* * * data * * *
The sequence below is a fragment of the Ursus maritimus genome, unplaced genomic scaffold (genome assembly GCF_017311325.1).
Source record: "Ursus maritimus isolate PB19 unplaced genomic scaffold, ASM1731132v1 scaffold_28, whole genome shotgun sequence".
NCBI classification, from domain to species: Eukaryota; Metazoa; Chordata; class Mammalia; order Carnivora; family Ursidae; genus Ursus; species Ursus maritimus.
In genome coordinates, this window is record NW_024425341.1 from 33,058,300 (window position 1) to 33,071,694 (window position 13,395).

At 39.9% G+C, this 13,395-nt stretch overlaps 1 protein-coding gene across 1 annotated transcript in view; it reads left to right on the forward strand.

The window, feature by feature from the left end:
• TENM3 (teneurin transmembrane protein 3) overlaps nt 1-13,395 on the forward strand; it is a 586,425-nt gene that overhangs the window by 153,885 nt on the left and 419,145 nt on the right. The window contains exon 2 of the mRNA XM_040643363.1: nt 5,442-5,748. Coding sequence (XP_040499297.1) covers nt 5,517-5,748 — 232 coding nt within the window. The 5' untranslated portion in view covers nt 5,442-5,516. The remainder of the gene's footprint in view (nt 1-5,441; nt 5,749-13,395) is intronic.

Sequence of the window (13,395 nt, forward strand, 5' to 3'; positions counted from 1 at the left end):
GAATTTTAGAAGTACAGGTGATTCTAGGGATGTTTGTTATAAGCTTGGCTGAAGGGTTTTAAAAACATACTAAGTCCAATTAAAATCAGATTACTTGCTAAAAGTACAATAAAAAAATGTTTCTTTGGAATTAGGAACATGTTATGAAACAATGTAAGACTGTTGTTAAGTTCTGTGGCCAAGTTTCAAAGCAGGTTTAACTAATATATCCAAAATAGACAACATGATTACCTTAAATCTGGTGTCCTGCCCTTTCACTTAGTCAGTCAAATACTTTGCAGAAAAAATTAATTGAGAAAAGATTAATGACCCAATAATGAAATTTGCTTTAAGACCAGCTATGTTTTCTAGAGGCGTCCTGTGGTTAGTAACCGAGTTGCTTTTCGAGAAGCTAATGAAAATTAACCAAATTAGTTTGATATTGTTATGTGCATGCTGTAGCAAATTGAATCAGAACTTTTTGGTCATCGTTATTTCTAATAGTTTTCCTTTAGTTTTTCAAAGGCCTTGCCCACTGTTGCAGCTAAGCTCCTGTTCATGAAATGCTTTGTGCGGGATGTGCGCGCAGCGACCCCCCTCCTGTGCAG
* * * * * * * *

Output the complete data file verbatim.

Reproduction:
The sequence below is a fragment of the Ursus maritimus genome, unplaced genomic scaffold (genome assembly GCF_017311325.1).
Source record: "Ursus maritimus isolate PB19 unplaced genomic scaffold, ASM1731132v1 scaffold_28, whole genome shotgun sequence".
NCBI classification, from domain to species: Eukaryota; Metazoa; Chordata; class Mammalia; order Carnivora; family Ursidae; genus Ursus; species Ursus maritimus.
In genome coordinates, this window is record NW_024425341.1 from 33,058,300 (window position 1) to 33,071,694 (window position 13,395).

At 39.9% G+C, this 13,395-nt stretch overlaps 1 protein-coding gene across 1 annotated transcript in view; it reads left to right on the forward strand.

The window, feature by feature from the left end:
• TENM3 (teneurin transmembrane protein 3) overlaps nt 1-13,395 on the forward strand; it is a 586,425-nt gene that overhangs the window by 153,885 nt on the left and 419,145 nt on the right. The window contains exon 2 of the mRNA XM_040643363.1: nt 5,442-5,748. Coding sequence (XP_040499297.1) covers nt 5,517-5,748 — 232 coding nt within the window. The 5' untranslated portion in view covers nt 5,442-5,516. The remainder of the gene's footprint in view (nt 1-5,441; nt 5,749-13,395) is intronic.

Sequence of the window (13,395 nt, forward strand, 5' to 3'; positions counted from 1 at the left end):
GAATTTTAGAAGTACAGGTGATTCTAGGGATGTTTGTTATAAGCTTGGCTGAAGGGTTTTAAAAACATACTAAGTCCAATTAAAATCAGATTACTTGCTAAAAGTACAATAAAAAAATGTTTCTTTGGAATTAGGAACATGTTATGAAACAATGTAAGACTGTTGTTAAGTTCTGTGGCCAAGTTTCAAAGCAGGTTTAACTAATATATCCAAAATAGACAACATGATTACCTTAAATCTGGTGTCCTGCCCTTTCACTTAGTCAGTCAAATACTTTGCAGAAAAAATTAATTGAGAAAAGATTAATGACCCAATAATGAAATTTGCTTTAAGACCAGCTATGTTTTCTAGAGGCGTCCTGTGGTTAGTAACCGAGTTGCTTTTCGAGAAGCTAATGAAAATTAACCAAATTAGTTTGATATTGTTATGTGCATGCTGTAGCAAATTGAATCAGAACTTTTTGGTCATCGTTATTTCTAATAGTTTTCCTTTAGTTTTTCAAAGGCCTTGCCCACTGTTGCAGCTAAGCTCCTGTTCATGAAATGCTTTGTGCGGGATGTGCGCGCAGCGACCCCCCTCCTGTGCAG